Our vision is that some day, all our fellow human beings, especially those made vulnerable by natural and manmade disaster, conflict, disease and poverty will live in a world of health, dignity, community sustainability and environmental balance.
We believe this is possible through our mission—music and music making creating transformative social impact through strong partnerships.
WHAT WE DO
A series of major international concerts at Carnegie Hall and other initiatives around the world to raise awareness and support to create a broad spectrum of impact for humanitarian crises
Education and Ideas
In addition to Ubuntu-Shruti, our innovative professional training orchestra and community program, MFLI has become a growing presence at international forums, conferences, universities, etc. presenting our models of social impact through music
Creating innovative change and reform in ensemble behavior, hierarchy, and governance across the classical music spectrum from orchestras, choirs, and chamber ensembles, to non-western ensembles and beyond
A decade and a half ago, in the wake of the catastrophic Kashmir Earthquake of October 2005, a small group of friends banded together in New York City inspired by the notion that classical music could be a vehicle to create humanitarian action and bring attention to millions of people affected by a natural disaster in places far away. Scores of distinguished artists from the world's greatest orchestras and ensembles came together at Carnegie Hall and gave their precious art in service of those in need. Our first concert Beethoven's Ninth for South Asia, in January 2006, raised more than $90,000 for the work of Doctors Without Borders for the survivors and their families. Global media carried the story of the concert around the world.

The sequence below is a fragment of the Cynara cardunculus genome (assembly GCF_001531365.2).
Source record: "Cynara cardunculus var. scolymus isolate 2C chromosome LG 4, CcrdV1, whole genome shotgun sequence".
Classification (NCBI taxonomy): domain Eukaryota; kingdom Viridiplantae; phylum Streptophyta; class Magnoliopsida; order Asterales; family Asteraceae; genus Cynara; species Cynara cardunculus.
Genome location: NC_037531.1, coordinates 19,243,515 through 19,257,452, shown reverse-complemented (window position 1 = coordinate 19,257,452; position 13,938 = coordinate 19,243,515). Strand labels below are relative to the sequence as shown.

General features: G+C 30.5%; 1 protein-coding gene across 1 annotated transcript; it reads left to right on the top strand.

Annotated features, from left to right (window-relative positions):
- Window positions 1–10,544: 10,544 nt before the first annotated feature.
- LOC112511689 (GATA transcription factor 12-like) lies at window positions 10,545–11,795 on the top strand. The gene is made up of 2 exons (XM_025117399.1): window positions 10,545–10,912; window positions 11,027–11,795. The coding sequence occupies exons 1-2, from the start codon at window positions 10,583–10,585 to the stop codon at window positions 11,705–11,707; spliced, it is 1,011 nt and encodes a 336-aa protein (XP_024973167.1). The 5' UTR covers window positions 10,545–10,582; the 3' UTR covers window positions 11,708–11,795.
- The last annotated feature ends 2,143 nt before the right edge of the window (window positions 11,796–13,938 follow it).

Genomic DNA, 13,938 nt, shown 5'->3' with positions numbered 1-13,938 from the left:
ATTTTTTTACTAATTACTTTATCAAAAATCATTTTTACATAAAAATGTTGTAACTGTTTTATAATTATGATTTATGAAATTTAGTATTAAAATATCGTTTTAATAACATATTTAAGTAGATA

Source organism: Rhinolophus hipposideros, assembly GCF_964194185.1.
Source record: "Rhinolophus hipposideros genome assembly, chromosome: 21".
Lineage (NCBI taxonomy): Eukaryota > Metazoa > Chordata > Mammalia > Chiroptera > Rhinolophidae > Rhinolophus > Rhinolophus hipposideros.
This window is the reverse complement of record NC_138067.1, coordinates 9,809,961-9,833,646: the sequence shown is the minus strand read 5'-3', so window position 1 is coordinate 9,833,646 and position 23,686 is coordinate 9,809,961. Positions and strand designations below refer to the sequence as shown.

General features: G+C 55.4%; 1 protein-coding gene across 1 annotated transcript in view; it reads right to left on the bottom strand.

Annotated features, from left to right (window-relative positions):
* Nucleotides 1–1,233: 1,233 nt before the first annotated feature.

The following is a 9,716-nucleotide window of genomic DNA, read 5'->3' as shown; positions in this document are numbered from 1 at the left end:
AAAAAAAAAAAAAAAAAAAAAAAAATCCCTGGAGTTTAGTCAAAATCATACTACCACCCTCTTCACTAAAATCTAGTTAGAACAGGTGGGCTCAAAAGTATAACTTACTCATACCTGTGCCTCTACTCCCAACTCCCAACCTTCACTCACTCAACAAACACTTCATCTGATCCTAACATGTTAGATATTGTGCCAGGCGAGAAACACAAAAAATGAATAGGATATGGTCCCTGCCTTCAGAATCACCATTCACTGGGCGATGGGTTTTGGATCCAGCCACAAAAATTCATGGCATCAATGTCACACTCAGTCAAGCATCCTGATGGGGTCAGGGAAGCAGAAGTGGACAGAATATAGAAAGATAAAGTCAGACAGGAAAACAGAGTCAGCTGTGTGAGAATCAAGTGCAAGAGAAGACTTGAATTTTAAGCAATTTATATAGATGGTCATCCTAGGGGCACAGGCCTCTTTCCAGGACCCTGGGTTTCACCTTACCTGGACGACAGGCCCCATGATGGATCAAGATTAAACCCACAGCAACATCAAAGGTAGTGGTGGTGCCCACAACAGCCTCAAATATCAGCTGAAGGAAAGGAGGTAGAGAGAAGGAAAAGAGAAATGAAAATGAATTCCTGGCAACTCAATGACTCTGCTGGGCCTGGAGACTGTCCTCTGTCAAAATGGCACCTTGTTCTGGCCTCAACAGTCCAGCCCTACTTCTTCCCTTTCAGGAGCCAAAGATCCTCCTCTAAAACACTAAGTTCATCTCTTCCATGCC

That first effort grew into Music For Life International, which takes its name from Leonard Bernstein's legendary MUSIC FOR LIFE concert for AIDS at Carnegie Hall in November 1987.
In the course of developing and presenting similar concerts over the following years, we discovered that we had created something new – an orchestral paradigm, which itself modeled and disseminated positive and generative behaviors which could effect broad change throughout society: profound listening, individual and communal accountability, mutual empowerment, collaborative leadership, and conflict resolution.
Since that first concert in 2006, there have been seven more global humanitarian concerts, involving almost a thousand musicians in all. Our message of transformative action through music has been broadcast via radio, television and the internet to millions of people in every part of the world. Our most recent humanitarian effort, BEETHOVEN FOR THE ROHINGYA, culminated with a performance of Beethoven's Ninth Symphony at Carnegie Hall on January 28, 2019.
The future we see is spectacular – continuing our humanitarian activity and partnerships expanding beyond Carnegie Hall and beyond the United States. Our professional training orchestra Ubuntu-Shruti
opened new frontiers in orchestral education integrating the lessons of social entrepreneurship into the classical music world. Our approach brings the ideas bursting from music making to inform leadership and collaborative models in business, philanthropy, diplomacy, and social enterprise. We are planting an urgent, young idea which will transform the future for our children and their children through our mission, Transformation Through Music.
Music for Life International Founder and Artistic Director, Singaporean-born Indian conductor George Mathew, has emerged as one of the leading forces in the classical music world bringing symphonic music to focus on global humanitarian issues and crises at the beginning of the 21st Century.